Four female journalists on Friday filed a federal lawsuit against the Detroit Free Press and its parent company, Gannett, for pay discrimination.
The plaintiffs, current and former staffers of the photo department, claim the newspaper underpaid them for years because they are women.
Mary Schroeder, Rose Ann McKean, Kathleen Galligan and Regina Boone filed under the Equal Pay Act of 1963 requesting unspecified damages.
The lawsuit stemmed from a 2017 study published by the newspaper's union that analyzed data for male and female employees at the Free Press called "Sex and Wage Report." According to that study, which looked at pay data from 2013 to 2015, for almost every category of job at the Free Press, "the male median wage was higher than the female median wage," according to the suit.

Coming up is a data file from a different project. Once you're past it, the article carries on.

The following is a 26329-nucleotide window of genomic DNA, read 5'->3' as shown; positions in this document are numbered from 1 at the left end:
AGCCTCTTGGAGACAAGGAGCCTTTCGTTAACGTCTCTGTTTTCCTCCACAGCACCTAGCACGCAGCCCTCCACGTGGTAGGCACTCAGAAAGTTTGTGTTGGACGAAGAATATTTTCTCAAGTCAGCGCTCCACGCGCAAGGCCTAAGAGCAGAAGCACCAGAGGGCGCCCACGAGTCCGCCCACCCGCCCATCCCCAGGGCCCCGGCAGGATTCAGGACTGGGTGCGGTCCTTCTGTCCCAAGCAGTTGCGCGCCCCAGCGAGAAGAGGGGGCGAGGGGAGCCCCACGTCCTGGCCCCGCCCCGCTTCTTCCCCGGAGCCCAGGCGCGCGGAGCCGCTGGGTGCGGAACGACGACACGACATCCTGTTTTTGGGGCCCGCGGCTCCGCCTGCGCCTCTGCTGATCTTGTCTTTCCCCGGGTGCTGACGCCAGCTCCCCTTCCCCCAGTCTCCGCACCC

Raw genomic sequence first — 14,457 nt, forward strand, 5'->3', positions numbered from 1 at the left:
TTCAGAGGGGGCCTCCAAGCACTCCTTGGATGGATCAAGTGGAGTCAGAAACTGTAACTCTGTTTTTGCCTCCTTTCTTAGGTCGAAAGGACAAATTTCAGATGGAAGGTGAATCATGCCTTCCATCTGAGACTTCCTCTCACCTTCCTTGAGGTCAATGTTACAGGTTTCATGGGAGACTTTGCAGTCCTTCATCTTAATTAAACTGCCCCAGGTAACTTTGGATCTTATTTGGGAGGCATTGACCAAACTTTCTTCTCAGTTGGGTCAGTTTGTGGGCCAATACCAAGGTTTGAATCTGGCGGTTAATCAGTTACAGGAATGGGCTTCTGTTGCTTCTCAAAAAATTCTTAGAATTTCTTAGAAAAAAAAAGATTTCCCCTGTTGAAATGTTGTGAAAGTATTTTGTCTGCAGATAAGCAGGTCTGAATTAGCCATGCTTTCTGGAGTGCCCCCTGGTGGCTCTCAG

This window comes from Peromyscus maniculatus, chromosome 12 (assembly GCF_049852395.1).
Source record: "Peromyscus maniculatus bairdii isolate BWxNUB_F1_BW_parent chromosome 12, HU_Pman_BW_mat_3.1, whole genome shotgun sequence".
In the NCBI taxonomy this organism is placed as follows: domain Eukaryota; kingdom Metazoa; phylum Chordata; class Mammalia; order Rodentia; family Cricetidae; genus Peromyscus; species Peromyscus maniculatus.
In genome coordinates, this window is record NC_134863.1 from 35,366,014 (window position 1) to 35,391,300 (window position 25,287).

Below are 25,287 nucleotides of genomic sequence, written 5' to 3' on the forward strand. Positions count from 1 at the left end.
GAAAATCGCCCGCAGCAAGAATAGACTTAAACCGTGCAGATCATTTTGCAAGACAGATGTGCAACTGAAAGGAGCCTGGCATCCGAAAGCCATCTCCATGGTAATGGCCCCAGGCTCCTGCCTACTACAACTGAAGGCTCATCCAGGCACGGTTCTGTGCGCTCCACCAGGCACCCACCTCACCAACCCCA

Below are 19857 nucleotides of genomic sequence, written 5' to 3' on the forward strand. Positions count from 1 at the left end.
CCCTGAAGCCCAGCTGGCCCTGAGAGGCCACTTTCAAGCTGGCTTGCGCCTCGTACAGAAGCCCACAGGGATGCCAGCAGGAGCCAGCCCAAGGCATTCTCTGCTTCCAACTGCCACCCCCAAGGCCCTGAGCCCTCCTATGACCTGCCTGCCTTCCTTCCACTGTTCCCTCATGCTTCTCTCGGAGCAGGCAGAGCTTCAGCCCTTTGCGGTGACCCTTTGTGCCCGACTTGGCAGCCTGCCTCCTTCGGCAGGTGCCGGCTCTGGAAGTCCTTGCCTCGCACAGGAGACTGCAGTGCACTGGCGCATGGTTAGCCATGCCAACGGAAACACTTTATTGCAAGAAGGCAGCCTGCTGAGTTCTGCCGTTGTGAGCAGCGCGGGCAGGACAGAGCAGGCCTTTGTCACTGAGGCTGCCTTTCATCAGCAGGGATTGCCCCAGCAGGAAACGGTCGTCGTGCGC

The lawsuit also claims male photographers made $4.04 more per hour than female photographers, according to the suit.
The study also showed that female employees' wages grew at a slower rate over time compared to male employee wages. For employees who have worked at the Free Press for over 20 years, the male median wage was found to be $8.94 more per hour than the female median age.
The News reached out to Peter Bhatia, editor and vice president of the Free Press, who said the claims had "no merit" and the paper has a "long-standing commitment to supporting equal employment opportunities for all employees."